Loughton mother of two opens new shop after spotting a gap in the market

Three generations help run new clothes shop

Lauren Healey with daughter Lottie modelling a dress

Three generations help run new clothes shop

Lauren Healey with children Lottie and Louie

First published in News
Last updated
East London and West Essex Guardian Series: Photograph of the Author by , Reporter - Epping Forest

A mother of two has opened her first shop after spotting a gap in the market.

Lauren Healey opened Lottie Lou Children’s Boutique in Forest Road, Loughton, after struggling to find children’s clothing in the town.

The store stocks outfits for boys and girls aged two to 10 ranging in price from £20 to £100.

Mrs Healey, who has a daughter Lottie, four, and son Louie, five, said: “I wanted a shop here because I noticed Loughton was lacking children’s clothes shops.

“With the children now at school I have the time to run the shop and it will keep me busy.”

The process of setting up the business began in December and Mrs Healey took ownership of the premises in February.

She said: “I’ve had mixed feelings throughout the process. It’s scary but also exciting.

“When it’s your own business you’re worried about how it will turn out.”

In order to boost custom a Lottie Lou website will be launched by the end of April and Mrs Healey will be distributing leaflets to parents at schools in the area.

Mrs Healey will manage Lottie Lou from Monday to Saturday with the help of her mother Janice Antick.

She will also get some assistance from her daughter who models the outfits for photographs on her facebook and Instagram pages.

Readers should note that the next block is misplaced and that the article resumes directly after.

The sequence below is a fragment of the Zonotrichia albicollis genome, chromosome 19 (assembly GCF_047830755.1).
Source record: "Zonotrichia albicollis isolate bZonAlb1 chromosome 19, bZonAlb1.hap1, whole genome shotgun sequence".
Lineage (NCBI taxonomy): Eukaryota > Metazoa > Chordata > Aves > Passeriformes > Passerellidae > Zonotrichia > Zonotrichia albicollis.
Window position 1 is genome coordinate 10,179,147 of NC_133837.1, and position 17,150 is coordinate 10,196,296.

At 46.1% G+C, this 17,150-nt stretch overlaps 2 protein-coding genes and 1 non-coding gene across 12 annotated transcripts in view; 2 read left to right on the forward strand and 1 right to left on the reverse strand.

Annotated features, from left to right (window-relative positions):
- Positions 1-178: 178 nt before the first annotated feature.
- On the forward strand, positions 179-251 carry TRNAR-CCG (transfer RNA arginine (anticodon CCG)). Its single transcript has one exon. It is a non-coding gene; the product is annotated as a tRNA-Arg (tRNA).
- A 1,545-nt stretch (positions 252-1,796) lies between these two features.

The 29-year-old businesswoman added: “Lottie loves the outfits, especially the tutus.

“Little girls fall in love with anything pretty and colourful and I sell all the clothes I would like to dress my own children in.”

Comments (3)

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10:34pm Tue 22 Apr 14

Villagecranberry says...

Hundred quid for a frock?

How can people on benefits afford such?

This just encourages bullying to the classmate who has to go to the Charity Shop or Poundland.
Hundred quid for a frock? How can people on benefits afford such? This just encourages bullying to the classmate who has to go to the Charity Shop or Poundland. Villagecranberry
  • Score: 2

12:29pm Wed 23 Apr 14

jackblack007 says...

Villagecranberry wrote:
Hundred quid for a frock?

How can people on benefits afford such?

This just encourages bullying to the classmate who has to go to the Charity Shop or Poundland.
the site prat strikes again
[quote][p][bold]Villagecranberry[/bold] wrote: Hundred quid for a frock? How can people on benefits afford such? This just encourages bullying to the classmate who has to go to the Charity Shop or Poundland.[/p][/quote]the site prat strikes again jackblack007
  • Score: -3

10:29pm Thu 24 Apr 14

Villagecranberry says...

jackblack007 wrote:
Villagecranberry wrote:
Hundred quid for a frock?

How can people on benefits afford such?

This just encourages bullying to the classmate who has to go to the Charity Shop or Poundland.
the site prat strikes again
Yes you seem to have.
[quote][p][bold]jackblack007[/bold] wrote: [quote][p][bold]Villagecranberry[/bold] wrote: Hundred quid for a frock? How can people on benefits afford such? This just encourages bullying to the classmate who has to go to the Charity Shop or Poundland.[/p][/quote]the site prat strikes again[/p][/quote]Yes you seem to have. Villagecranberry
  • Score: -1

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